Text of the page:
January 20, 2021

TSV technology: effectively expand DRAM capacity and bandwidth

With the recent rapid growth and widespread expansion of artificial intelligence (AI), machine learning, high-performance computing, graphics and network applications, the demand for memory is growing faster than ever. However, the traditional main memory DRAM is no longer sufficient to meet such system requirements. On the other hand, server applications in the data center provide higher capacity requirements for storage. Traditionally, the capacity of the memory subsystem has been expanded by increasing the number of storage channels per slot and using higher-density DRAM dual in-line memory modules (DIMMs). However, even with the most advanced 16Gb DDR4 DRAM, system memory capacity requirements may become insufficient for certain applications (such as memory databases). Through silicon (TSV) in memory has become an effective basic technology for capacity expansion and bandwidth expansion. This is a technology that punches holes through the entire thickness of the silicon wafer. The goal is to form thousands of vertical interconnects from the front to the back of the chip, and vice versa. In the early days, TSV was only regarded as a packaging technology, but instead of wire bonding. However, over the years, it has become an indispensable tool for expanding DRAM performance and density. Today, the DRAM industry has two main use cases, and TSVs have been successfully produced to overcome capacity and bandwidth expansion limitations. They are 3D-TSV DRAM and High Bandwidth Memory (HBM).

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In addition to traditional dual chip packages (DDP) with wire bond die stacking, high-density memories such as 128 and 256GB DIMMs (16Gb-based 2rank DIMMs with 2High and 4High X4 DRAM) are also adopting 3D-TSV DRAM. In 3D-TSV DRAM, 2 or 4 DRAM die are stacked on top of each other, and only the bottom die is externally connected to the memory controller. The remaining dies are interconnected by many TSVs that provide input/output (I/O) load isolation internally. Compared with the DDP structure, this structure achieves a higher pin speed by decoupling the I/O load, and reduces power consumption by eliminating unnecessary circuit component duplication on stacked chips.

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On the other hand, HBM was created to make up the bandwidth gap between the high bandwidth requirements of the SoC and the maximum bandwidth supply capability of the main memory. For example, in AI applications, the bandwidth requirements of each SoC (especially in training applications) may exceed several TB/s, which cannot be met by conventional main memory. A single main memory channel with 3200Mbps DDR4 DIMM can only provide 25.6GB/s of bandwidth. Even the most advanced CPU platform with 8 memory channels can only provide a speed of 204.8GB/s. On the other hand, 4 HBM2 stacks around a single SoC can provide> 1TB/s bandwidth, which can make up for their bandwidth gap. According to different applications, HBM can be used as a cache alone or as the first layer of two layers of memory. HBM is a kind of in-package memory, which is integrated with SoC through a silicon interposer in the same package. This allows it to overcome the maximum number of data I/O package pin limitations, which is a limitation of traditional off-chip packages. The HBM2 that has been deployed in actual products consists of 4 or 8 high-stack 8Gb die and 1024 data pins, and each pin runs at a speed of 1.6~2.4Gbps. The density of each HBM stack is 4 or 8GB, and the bandwidth is 204~307GB/s.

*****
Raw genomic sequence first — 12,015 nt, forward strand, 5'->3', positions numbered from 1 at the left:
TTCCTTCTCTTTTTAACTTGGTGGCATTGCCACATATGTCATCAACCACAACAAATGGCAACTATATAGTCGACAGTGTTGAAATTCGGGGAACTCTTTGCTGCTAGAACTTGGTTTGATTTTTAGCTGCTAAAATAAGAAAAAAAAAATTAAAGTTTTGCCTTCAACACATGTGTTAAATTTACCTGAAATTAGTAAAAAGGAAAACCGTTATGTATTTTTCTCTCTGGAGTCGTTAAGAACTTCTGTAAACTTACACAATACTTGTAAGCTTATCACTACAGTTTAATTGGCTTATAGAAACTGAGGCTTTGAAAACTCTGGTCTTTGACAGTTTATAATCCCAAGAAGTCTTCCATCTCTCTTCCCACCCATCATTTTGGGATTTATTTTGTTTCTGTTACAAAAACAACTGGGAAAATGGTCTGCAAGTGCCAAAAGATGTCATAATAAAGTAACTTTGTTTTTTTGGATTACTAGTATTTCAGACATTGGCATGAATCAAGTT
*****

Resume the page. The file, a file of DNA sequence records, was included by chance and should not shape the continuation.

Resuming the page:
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SK Hynix has been committed to maintaining an industry leading position in HBM and high-density 3D-TSV DRAM products. Recently, SK hynix announced the successful development of the HBM2E device, which is an extended version of HBM2 with a density of up to 16GB and a bandwidth of 460GB/s per stack. This is made possible by increasing the DRAM die density to 16Gb and achieving a speed of 3.6Gbps per pin on 1024 data IOs under a 1.2V power supply voltage. SK Hynix is ​​also expanding its lineup of 128~256GB 3D-TSV DIMMs to meet the needs of its customers for higher density DIMMs. TSV technology has now reached a certain level of maturity and can build the latest products with thousands of TSVs, such as HBM2E. However, in the future, while maintaining high assembly yields, reducing TSV pitch/diameter/aspect ratio and die thickness will become more challenging, and will be critical for continued future device performance and capacity scaling. Such improvements will allow to reduce the TSV load, reduce the relative die size portion of the TSV, and expand the number of stacks above 12Highs, while still maintaining the same total physical stack height. Through continuous innovation of TSV products and technologies, SK hynix will continue to focus on positioning itself at the forefront of storage technology leadership.HOREXS Group also continue improve the technology to meet SK Hynix demand,For any memory substrate manufacture welcome contact AKEN,

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